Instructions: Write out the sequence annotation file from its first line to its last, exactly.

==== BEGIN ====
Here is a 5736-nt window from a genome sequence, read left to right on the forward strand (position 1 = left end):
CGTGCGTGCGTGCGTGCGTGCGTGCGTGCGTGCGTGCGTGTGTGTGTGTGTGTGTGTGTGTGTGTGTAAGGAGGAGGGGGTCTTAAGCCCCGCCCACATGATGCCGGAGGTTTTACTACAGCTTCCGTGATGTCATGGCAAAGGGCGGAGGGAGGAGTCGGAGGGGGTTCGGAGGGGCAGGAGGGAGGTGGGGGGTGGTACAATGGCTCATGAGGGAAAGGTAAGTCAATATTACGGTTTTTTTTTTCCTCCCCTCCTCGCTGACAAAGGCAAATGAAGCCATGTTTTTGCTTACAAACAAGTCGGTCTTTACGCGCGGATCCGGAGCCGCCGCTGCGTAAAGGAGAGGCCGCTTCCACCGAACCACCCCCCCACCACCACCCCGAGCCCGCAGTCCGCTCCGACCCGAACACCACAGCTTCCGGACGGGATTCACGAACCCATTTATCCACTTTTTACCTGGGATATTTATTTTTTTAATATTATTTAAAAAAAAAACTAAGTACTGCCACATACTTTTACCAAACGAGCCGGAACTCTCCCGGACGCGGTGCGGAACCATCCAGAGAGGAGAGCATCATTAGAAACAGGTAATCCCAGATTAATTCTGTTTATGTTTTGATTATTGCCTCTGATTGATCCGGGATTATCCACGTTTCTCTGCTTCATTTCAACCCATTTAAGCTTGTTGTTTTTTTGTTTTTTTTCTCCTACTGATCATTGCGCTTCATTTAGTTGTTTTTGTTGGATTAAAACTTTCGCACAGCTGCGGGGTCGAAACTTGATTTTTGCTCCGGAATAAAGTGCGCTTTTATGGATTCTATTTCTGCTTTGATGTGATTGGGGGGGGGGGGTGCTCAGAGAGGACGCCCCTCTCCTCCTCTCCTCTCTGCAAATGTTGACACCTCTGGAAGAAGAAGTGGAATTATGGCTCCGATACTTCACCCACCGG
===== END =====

Here is a 5736-nt window from a genome sequence, read left to right on the forward strand (position 1 = left end):
CGTGCGTGCGTGCGTGCGTGCGTGCGTGCGTGCGTGCGTGTGTGTGTGTGTGTGTGTGTGTGTGTGTAAGGAGGAGGGGGTCTTAAGCCCCGCCCACATGATGCCGGAGGTTTTACTACAGCTTCCGTGATGTCATGGCAAAGGGCGGAGGGAGGAGTCGGAGGGGGTTCGGAGGGGCAGGAGGGAGGTGGGGGGTGGTACAATGGCTCATGAGGGAAAGGTAAGTCAATATTACGGTTTTTTTTTTCCTCCCCTCCTCGCTGACAAAGGCAAATGAAGCCATGTTTTTGCTTACAAACAAGTCGGTCTTTACGCGCGGATCCGGAGCCGCCGCTGCGTAAAGGAGAGGCCGCTTCCACCGAACCACCCCCCCACCACCACCCCGAGCCCGCAGTCCGCTCCGACCCGAACACCACAGCTTCCGGACGGGATTCACGAACCCATTTATCCACTTTTTACCTGGGATATTTATTTTTTTAATATTATTTAAAAAAAAAACTAAGTACTGCCACATACTTTTACCAAACGAGCCGGAACTCTCCCGGACGCGGTGCGGAACCATCCAGAGAGGAGAGCATCATTAGAAACAGGTAATCCCAGATTAATTCTGTTTATGTTTTGATTATTGCCTCTGATTGATCCGGGATTATCCACGTTTCTCTGCTTCATTTCAACCCATTTAAGCTTGTTGTTTTTTTGTTTTTTTTCTCCTACTGATCATTGCGCTTCATTTAGTTGTTTTTGTTGGATTAAAACTTTCGCACAGCTGCGGGGTCGAAACTTGATTTTTGCTCCGGAATAAAGTGCGCTTTTATGGATTCTATTTCTGCTTTGATGTGATTGGGGGGGGGGGGTGCTCAGAGAGGACGCCCCTCTCCTCCTCTCCTCTCTGCAAATGTTGACACCTCTGGAAGAAGAAGTGGAATTATGGCTCCGATACTTCACCCACCGG